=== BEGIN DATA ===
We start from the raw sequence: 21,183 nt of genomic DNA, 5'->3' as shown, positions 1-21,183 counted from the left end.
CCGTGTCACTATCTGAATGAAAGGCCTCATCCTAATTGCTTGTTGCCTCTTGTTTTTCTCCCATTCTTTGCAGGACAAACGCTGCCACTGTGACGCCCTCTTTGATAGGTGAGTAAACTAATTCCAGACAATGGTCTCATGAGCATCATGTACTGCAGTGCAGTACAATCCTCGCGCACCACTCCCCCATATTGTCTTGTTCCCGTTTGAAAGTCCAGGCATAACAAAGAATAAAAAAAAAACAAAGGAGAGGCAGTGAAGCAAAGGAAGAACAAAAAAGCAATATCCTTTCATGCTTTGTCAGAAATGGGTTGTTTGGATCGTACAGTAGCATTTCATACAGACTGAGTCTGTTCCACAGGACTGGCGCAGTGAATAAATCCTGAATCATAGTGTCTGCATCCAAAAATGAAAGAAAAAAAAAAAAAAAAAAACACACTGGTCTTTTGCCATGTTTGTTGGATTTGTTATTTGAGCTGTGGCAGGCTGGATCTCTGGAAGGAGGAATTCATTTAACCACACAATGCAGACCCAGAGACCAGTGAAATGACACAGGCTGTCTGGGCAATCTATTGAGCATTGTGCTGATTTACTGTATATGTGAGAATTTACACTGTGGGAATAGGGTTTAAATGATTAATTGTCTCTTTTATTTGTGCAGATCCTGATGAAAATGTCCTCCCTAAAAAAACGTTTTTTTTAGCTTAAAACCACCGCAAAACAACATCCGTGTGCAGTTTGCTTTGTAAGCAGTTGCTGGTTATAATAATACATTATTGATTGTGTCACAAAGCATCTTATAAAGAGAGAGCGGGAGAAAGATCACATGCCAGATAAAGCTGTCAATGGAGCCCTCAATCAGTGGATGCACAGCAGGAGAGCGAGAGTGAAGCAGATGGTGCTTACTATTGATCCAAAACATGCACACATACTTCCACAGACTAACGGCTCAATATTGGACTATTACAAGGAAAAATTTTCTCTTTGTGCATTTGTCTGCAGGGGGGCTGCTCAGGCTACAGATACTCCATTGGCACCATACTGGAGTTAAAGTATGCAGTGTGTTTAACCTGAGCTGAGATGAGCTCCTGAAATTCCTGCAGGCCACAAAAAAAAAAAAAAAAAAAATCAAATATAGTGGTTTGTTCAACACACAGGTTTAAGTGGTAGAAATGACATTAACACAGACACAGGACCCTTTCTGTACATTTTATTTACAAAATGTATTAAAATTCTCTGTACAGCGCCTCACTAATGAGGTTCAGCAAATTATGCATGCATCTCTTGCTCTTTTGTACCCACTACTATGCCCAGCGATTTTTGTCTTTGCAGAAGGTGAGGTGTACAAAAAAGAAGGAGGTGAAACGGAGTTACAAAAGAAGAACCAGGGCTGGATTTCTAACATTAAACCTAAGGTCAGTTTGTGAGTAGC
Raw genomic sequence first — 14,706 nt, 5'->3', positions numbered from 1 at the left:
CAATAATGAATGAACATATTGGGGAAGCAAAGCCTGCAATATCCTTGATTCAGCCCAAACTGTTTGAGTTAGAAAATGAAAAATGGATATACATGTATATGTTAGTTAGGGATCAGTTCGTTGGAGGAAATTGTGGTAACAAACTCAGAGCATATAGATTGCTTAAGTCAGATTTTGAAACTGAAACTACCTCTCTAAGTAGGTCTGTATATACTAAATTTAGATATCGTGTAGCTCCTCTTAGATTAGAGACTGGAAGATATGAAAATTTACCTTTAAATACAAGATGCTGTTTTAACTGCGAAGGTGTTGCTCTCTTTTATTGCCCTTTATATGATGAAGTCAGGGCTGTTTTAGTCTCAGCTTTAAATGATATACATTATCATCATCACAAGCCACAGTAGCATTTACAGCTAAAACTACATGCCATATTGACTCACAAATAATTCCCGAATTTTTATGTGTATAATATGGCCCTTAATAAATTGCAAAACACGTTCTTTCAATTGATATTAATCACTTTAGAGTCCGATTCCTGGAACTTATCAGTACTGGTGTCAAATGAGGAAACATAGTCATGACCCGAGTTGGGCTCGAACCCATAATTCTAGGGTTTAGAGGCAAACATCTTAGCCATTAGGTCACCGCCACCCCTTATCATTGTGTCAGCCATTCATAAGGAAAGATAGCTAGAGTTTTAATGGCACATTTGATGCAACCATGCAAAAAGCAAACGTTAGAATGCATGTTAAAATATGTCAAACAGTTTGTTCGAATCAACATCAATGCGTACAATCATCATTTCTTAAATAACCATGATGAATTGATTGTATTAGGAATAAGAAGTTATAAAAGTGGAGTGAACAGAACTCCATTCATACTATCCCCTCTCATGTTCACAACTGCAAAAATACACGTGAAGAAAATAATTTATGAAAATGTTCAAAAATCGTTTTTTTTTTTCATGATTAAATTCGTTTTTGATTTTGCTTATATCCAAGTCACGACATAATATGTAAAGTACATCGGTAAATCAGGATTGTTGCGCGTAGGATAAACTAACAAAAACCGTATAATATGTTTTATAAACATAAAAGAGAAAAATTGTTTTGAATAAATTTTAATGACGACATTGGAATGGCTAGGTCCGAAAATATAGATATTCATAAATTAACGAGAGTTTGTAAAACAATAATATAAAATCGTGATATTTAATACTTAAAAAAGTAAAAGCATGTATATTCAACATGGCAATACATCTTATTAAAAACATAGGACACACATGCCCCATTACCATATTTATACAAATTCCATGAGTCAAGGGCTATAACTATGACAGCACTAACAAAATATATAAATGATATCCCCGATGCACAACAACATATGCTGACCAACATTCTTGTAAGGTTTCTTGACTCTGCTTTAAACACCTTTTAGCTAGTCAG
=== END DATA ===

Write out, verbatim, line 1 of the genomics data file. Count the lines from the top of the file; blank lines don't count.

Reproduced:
We start from the raw sequence: 21,183 nt of genomic DNA, 5'->3' as shown, positions 1-21,183 counted from the left end.